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Mars Hill Apologetic Discussions
Robert Hommel's First Reply to Jason BeDuhn
Again, thank you for your previous comments. I would like to ask a couple questions and make some observations, if I may. I do appreciate the time you're giving us on this topic.
I'll introduce your comments with PROFESSOR, my responses with ROBERT.
PROFESSOR: Certainly Metzger is a giant in my field, and he has made very important contributions that are unimpeachable. I can hope to accomplish only a fraction of what he has accomplished in his eighty years, and I am still relatively early in my career. The fact remains that in his published remarks on John 1:1c, Metzger argues primarily on the basis of theology, rather than language. His only linguistic argument is "Colwell's Rule," which he misunderstands, just as you recognize. So on this particular topic, Metzger fares rather poorly, despite his expertise and accomplishments in other areas.
ROBERT: I agree that he misunderstood the application of Colwell's rule (as did Colwell himself, and scads of other scholars). However, I'm not sure that I agree that his other reasons were on "the basis of theology." At least not entirely. If I recall correctly, he bases at least a portion of his conclusion on his understanding of John's theology. While Metzger's theology may color his understanding of John's to some degree, I think it's painting with too broad a brush to suggest that Metzger bases his conclusion (apart from Colwell) entirely on his own theological preferences. Metzger, I'm sure, has drawn conclusions about John's christology based on the rest of John's Gospel and John's other works, and these conclusions certainly play a legitimate part in his displeasure with the NWT rendering.
I believe you concur with this methodology, for you say: "What John's language does provide is a reference to logos, which has philosophical and theological meaning in the time of John that we can draw on to better understand what he is conveying, and a careful presentation throughout the gospel that fills in some of the things we need to understand about the Word-become-flesh/Christ. That is what the reader should attend to." Since you are not engaging in theology when you attend to these matters in John's Gospel, I don't think its quite fair to accuse Metzger of doing so.
PROFESSOR: Colwell is another person who contributed tremendous advances to our field, and is rightly honored for them. Yet, even though his "rule" cannot, as formulated, settle the translation of John 1:1c, it is in fact a completely imaginary rule of Greek grammar, without any valid foundation. Here again, a mistake has been made by an otherwise great scholar. And it is quite common to find that such mistakes occur where theological interest has temporarily interfered with scholarly objectivity.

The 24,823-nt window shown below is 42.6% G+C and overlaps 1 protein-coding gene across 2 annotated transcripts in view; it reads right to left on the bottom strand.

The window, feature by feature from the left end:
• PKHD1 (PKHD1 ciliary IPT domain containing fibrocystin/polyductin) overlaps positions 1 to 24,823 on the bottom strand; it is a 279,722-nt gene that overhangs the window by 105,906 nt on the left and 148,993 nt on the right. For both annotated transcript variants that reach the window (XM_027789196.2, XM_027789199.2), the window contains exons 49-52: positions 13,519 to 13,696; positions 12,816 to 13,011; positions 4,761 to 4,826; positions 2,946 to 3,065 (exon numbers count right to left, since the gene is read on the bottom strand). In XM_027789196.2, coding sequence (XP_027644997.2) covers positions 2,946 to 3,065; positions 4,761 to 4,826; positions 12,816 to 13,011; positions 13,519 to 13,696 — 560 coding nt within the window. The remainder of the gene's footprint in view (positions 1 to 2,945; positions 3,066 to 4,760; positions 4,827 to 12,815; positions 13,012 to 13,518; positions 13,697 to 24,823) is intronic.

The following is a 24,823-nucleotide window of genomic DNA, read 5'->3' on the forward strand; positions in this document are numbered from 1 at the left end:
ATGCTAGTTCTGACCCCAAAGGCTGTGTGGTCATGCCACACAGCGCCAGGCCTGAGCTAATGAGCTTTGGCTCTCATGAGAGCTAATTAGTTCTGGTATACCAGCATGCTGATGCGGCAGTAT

ROBERT: I agree that Colwell's Rule is of no value in determining the proper translation of John 1:1c, and that Colwell himself was mistaken when he used it to do so. However, I think you're overstating the case that his Rule "as formulated" is "a completely imaginary rule of Greek Grammar." His rule reads:
"Definite predicate nouns which precede the verb usually lack the article" (Colwell, p. 20).
This rule, as stated, is, I believe, fairly well substantiated. That is, if one begins with nouns in the semantic category "definite" and examines their occurrence in pre- and post-copulative constructions, it is not hard to demonstrate that "usually" definite nouns in pre-copulative constructions are anarthrous. Colwell himself provides the foundation by the statistics he published in his article. McGaughy verified Colwell's statistics - and, indeed, noted that some exceptions Colwell excluded were not exceptions at all, thus strengthening Colwell's argument (McGaughy, Lane C. 1972. Toward a Descriptive Analysis of EINAI as a Linking Verb in New Testament Greek. SBL Dissertation Series 6. Society of Biblical Literature, pp. 70ff). Wallace affirms it (Wallace, Daniel. 1996. Greek Grammar Beyond the Basics. Grand Rapids, MI: Zondervan, p. 260, n 18). Hartley's statistical study also validates Colwell's Rule, as originally stated (Hartley, Don. 1998. "Revisiting the Colwell Construction in Light of Mass/Count Nouns," , notes 9 and 41). I'm unaware of any study that disputes Colwell's Rule "as formulated."